Ten Book Challenge

25/09/2014 Lists, Reading 6

Ten Book Challenge

A while ago I was tagged for the Ten Book Challenge by Fangirling Misses, and I’ve finally got round to it! These are the rules:

‘List 10 books that have stayed with you in some way. Do not take more than a few minutes and do not think too hard. They do not have to be the “right” books or great works of literature, just ones that have affected you in some way. Paste these instructions and tag 10 friends, including me, so I can see your list.’

So here goes!

1.Harry Potter and the Philosopher’s Stone by J.K. Rowling

As the first proper book I ever read, and the first book in one of my favourite series, this has to be on the list! This entire series was a massive part of my childhood and teenage years, so it has definitely stayed with me, and they are one of very few books I have read over and over again.

2. Watership Down by Richard Adams

This is yet another childhood favourite! Whilst in theory a book about talking rabbits sounds a bit silly, it is in actual fact a really beautiful book in my opinion. For a book whose entire cast of characters are animals, it had some of the best characterisation I have ever seen, and it really makes you think about what it is to be human, and how destructive we actually are as a race. I also loved the film version of it as a child, and to this day I only need to hear the opening of ‘Bright Eyes’ to be welling up!

3. The Lord of the Rings by J.R.R. Tolkien

I read this book when I was pretty young and the first time round it was lost on me. It had too much description and too many long words that I didn’t understand. But when I read it again as a teenager my view changed completely (probably because I could now understand it!), to the extent that The Lord of the Rings ended up being the catalyst behind my love of fantasy. So thank you J.R.R. Tolkien!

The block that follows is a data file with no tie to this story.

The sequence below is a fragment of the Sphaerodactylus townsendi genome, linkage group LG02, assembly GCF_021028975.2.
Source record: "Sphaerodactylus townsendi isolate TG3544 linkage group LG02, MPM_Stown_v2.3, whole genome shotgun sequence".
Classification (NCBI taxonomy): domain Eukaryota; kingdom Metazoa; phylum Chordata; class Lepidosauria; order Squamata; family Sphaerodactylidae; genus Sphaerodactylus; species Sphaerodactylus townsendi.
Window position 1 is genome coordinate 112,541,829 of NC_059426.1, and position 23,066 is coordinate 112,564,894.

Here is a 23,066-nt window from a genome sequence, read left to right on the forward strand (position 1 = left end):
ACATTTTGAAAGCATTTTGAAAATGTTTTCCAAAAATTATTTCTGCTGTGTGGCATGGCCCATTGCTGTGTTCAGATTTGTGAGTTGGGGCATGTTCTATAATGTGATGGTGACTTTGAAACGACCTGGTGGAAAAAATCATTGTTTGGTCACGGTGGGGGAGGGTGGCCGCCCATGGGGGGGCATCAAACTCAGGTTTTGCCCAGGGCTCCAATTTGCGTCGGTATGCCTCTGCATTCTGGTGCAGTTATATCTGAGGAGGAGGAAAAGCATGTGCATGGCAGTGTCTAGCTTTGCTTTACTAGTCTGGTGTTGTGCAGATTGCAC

4. Hamlet by William Shakespeare

Ok, so it’s a play, not a book, but it’s still a piece of literature that has stayed with me since I first read it at college. I love the character of Hamlet (although he is infuriating at times: stop being horrible to Ophelia! Why are you pretending to be mad? Just do something for God’s sake!) and the language is so incredibly beautiful and meaningful!

5. The Other Boleyn Girl by Phillipa Gregory

As far as I can remember, this was one of the first historical novels I read, and really kick-started my interest in the Tudors, and love of Tudor-related fiction. I hadn’t really known anything about Mary Boleyn before I read it, but her story is really interesting!

6. Starter for Ten by David Nicholls

This book genuinely made me laugh out loud, so many times! Although I loved One Day, Starter for Ten has to be my favourite David Nicholls novel, and in fact one of my favourite books full stop! Brian is a bit pretentious and completely clueless, but I think he is also really relatable, with his acne, awkwardness and unrequited love.

7. The Great Gatsby by F. Scott Fitzgerald

As the title of my blog suggests, I’m a huge fan of The Great Gatsby. It wasn’t even that long ago that I first read it, but I was immediately taken with the glamourous but ultimately shallow world of 1920s New York, and the inherent optimism of the charismatic Jay Gatsby. I also loved the writing! There are so many beautiful quotes from The Great Gatsby, and the ending (and the quote that made the title of this blog) has stuck with me ever since.

8. Lola Rose by Jacqueline Wilson

This was yet another favourite from my childhood! I was a massive Jacqueline Wilson fan as a child and used to borrow her books all the time from the small library at my school. Lola Rose in particular sticks in my mind as one I really liked, as well as Vicky Angel, although that one always made me feel really sad!

9. My Sister’s Keeper by Jodi Picoult